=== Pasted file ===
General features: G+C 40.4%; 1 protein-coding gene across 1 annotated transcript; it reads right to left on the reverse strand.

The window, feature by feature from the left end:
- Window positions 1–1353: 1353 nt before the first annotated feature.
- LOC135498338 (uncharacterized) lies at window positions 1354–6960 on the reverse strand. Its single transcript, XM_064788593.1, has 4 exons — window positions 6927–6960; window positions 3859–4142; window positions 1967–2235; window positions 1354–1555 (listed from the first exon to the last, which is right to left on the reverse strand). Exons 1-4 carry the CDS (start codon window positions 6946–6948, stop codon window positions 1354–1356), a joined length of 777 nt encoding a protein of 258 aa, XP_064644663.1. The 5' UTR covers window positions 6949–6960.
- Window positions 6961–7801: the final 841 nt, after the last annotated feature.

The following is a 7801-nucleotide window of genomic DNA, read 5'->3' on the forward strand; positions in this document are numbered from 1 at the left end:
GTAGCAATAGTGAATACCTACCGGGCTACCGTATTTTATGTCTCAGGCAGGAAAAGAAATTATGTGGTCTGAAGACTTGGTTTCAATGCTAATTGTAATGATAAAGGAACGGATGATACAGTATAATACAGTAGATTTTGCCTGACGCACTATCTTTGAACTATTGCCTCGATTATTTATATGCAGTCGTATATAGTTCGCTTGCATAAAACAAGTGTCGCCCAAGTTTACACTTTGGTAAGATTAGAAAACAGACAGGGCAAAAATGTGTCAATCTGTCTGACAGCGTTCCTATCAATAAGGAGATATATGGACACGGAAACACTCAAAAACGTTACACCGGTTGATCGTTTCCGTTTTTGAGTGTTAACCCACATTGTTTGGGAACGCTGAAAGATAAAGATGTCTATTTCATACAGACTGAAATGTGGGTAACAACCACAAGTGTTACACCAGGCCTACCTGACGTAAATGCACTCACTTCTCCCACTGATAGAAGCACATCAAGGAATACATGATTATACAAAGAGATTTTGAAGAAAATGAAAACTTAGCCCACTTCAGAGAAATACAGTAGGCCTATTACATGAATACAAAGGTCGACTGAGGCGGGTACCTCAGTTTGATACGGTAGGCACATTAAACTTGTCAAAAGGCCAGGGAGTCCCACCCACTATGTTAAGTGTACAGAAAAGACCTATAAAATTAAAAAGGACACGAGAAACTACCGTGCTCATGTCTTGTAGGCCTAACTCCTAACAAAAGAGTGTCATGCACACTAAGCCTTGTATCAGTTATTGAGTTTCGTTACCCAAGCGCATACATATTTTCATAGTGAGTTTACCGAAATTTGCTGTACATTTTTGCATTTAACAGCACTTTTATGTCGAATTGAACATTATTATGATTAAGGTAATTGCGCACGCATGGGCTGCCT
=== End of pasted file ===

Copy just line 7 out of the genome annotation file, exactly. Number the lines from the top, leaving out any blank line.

GTAGCAATAGTGAATACCTACCGGGCTACCGTATTTTATGTCTCAGGCAGGAAAAGAAATTATGTGGTCTGAAGACTTGGTTTCAATGCTAATTGTAATGATAAAGGAACGGATGATACAGTATAATACAGTAGATTTTGCCTGACGCACTATCTTTGAACTATTGCCTCGATTATTTATATGCAGTCGTATATAGTTCGCTTGCATAAAACAAGTGTCGCCCAAGTTTACACTTTGGTAAGATTAGAAAACAGACAGGGCAAAAATGTGTCAATCTGTCTGACAGCGTTCCTATCAATAAGGAGATATATGGACACGGAAACACTCAAAAACGTTACACCGGTTGATCGTTTCCGTTTTTGAGTGTTAACCCACATTGTTTGGGAACGCTGAAAGATAAAGATGTCTATTTCATACAGACTGAAATGTGGGTAACAACCACAAGTGTTACACCAGGCCTACCTGACGTAAATGCACTCACTTCTCCCACTGATAGAAGCACATCAAGGAATACATGATTATACAAAGAGATTTTGAAGAAAATGAAAACTTAGCCCACTTCAGAGAAATACAGTAGGCCTATTACATGAATACAAAGGTCGACTGAGGCGGGTACCTCAGTTTGATACGGTAGGCACATTAAACTTGTCAAAAGGCCAGGGAGTCCCACCCACTATGTTAAGTGTACAGAAAAGACCTATAAAATTAAAAAGGACACGAGAAACTACCGTGCTCATGTCTTGTAGGCCTAACTCCTAACAAAAGAGTGTCATGCACACTAAGCCTTGTATCAGTTATTGAGTTTCGTTACCCAAGCGCATACATATTTTCATAGTGAGTTTACCGAAATTTGCTGTACATTTTTGCATTTAACAGCACTTTTATGTCGAATTGAACATTATTATGATTAAGGTAATTGCGCACGCATGGGCTGCCT